Another factor which learned counsel pointed out which could not have enabled correct identification was the violence at the scene
In reply, Ms Josephine Namatovu, State Attorney, supported the trial judge for relying on the dying declaration after warning himself
and the corroboration which he found in circumstantial evidence. She pointed out that the residents reported the matter to police
who went to the house of the second appellant and found him with the first appellant. On identification by other people in the house
with the deceased, the learned State Attorney pointed out that PW 2 was in hiding and as for PW1 he stated that the assailants were
flashing the torch directly in his face and he was unable to identify them. On the search, she stated that it was carried out in
the presence of PW4 and the secretary for defence in the absence of the first and second appellants because the police feared the
mob. It was her submission that the appellants disclosed that the gun was under the mattress and that is where it was found and therefore
it was also properly admitted.
On the confessions, the learned State Attorney submitted that they were properly recorded and were corroborated. She further stated
that the exhibits, the dying declaration and the confessions put all the appellants at the scene of crime.
On the claim by the third appellant and his wife that the gun was stolen while they were away, Ms Namatovu submitted that the attack
took place at 8 p.m and therefore the gun could not have been at two places at the same time.
Section 30 of the Evidence Act (Cap 6 Laws of Uganda) governs the admission of a dying declaration made by a person who is dead as
to the cause of death. It reads:
“Statements written or verbal, of relevant facts made by a person who is dead, or who cannot be found or who has become incapable
of giving evidence, or whose attendance cannot be procured without an amount of delay or expense which in the circumstances of the
case appears to the court unreasonable , are themselves relevant in the following cases-
when the statement is made by a person as to the cause of his or death, or as to any circumstances of the transaction which resulted
in his or death, in cases in which the cause of that person’s death comes into question and the statements are relevant whether
the person who made them was or was not, at the time when they were made, under expectation of death, and, whatever may be the nature
of the proceedings in which the cause of his or death comes into question.”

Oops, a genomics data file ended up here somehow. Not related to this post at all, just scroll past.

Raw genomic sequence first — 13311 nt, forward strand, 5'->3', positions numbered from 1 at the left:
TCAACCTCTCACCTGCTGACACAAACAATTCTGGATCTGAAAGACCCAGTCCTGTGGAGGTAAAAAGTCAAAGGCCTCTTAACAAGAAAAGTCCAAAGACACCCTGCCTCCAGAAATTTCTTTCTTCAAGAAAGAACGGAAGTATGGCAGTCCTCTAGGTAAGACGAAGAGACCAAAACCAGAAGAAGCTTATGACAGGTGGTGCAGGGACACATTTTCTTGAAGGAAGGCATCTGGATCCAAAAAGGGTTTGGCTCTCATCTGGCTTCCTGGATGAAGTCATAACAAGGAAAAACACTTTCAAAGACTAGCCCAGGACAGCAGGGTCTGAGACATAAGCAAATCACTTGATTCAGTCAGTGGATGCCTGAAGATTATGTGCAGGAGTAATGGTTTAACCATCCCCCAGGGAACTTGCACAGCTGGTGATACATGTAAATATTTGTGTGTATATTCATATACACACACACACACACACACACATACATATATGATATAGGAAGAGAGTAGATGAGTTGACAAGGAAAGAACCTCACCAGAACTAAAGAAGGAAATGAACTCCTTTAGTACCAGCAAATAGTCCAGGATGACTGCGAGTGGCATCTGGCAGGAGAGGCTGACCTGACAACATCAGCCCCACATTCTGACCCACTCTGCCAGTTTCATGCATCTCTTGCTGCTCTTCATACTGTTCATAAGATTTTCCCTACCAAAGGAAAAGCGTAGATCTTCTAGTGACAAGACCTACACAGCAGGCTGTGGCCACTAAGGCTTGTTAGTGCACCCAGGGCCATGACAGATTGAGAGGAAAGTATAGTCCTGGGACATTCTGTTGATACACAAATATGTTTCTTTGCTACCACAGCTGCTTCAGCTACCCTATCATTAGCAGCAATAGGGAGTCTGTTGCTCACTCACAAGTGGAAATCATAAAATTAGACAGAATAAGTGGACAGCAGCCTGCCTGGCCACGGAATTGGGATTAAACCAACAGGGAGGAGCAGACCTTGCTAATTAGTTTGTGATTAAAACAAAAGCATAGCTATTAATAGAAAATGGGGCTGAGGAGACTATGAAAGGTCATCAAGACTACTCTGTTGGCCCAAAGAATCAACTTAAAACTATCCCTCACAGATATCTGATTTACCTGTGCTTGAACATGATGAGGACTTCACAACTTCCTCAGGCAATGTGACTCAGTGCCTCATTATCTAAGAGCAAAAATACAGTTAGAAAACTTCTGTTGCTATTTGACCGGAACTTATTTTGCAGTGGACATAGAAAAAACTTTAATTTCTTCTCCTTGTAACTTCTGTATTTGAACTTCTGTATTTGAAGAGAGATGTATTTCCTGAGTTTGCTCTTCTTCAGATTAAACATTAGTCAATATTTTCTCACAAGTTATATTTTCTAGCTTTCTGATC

The provisions of this section were judicially considered by the Supreme Court in the case of Uganda v Simbwa Criminal Appeal No.37/95.
In the appeal the Court quoted with approval a passage from the decision of Okale &others v Republic  EA 555. The passage
“In this respect we would quote the following passage from the judgment of the court in Jasinga Akum v R (2) 1952 21 EACA at
“The question of the caution to be exercised in reception of dying declarations and the necessity for their corroboration has
been considered by this court in numerous cases, and a passage from Field on Evidence (7th Edn) has repeatedly been cited with approval.
The caution with which this kind of evidence should be received has been commented upon. The test of cross-examination may be wholly
wanting; and…..the particulars of the violence may have occurred under circumstances of confusion and surprise calculated to
prevent their being accurately observed……………”
The Supreme Court emphasized the need for corroboration of a dying declaration before it can be used against an accused person. The
weight to be attached to a dying declaration depends on a number of factors. In the first instance, it is necessary to determine
whether the deceased was certain about the identity of the attackers. Secondly if the attack took place at night as in the instant
appeal when visibility is difficult, the court must be certain that there was no mistaken identity. Furthermore the fact that the
deceased may have told different people that the appellant was his attacker does not necessarily meant that the deceased was accurate.
In the matter now before us, there is no dispute that the assailants were not identified at the scene of crime by PW 1 and PW2. The
conditions prevailing at the time were frightening and the only source of light was a torch which was being flashed by the attackers.
For the dying declaration to be acted upon there must be certainty that the maker was not mistaken in her identification of the second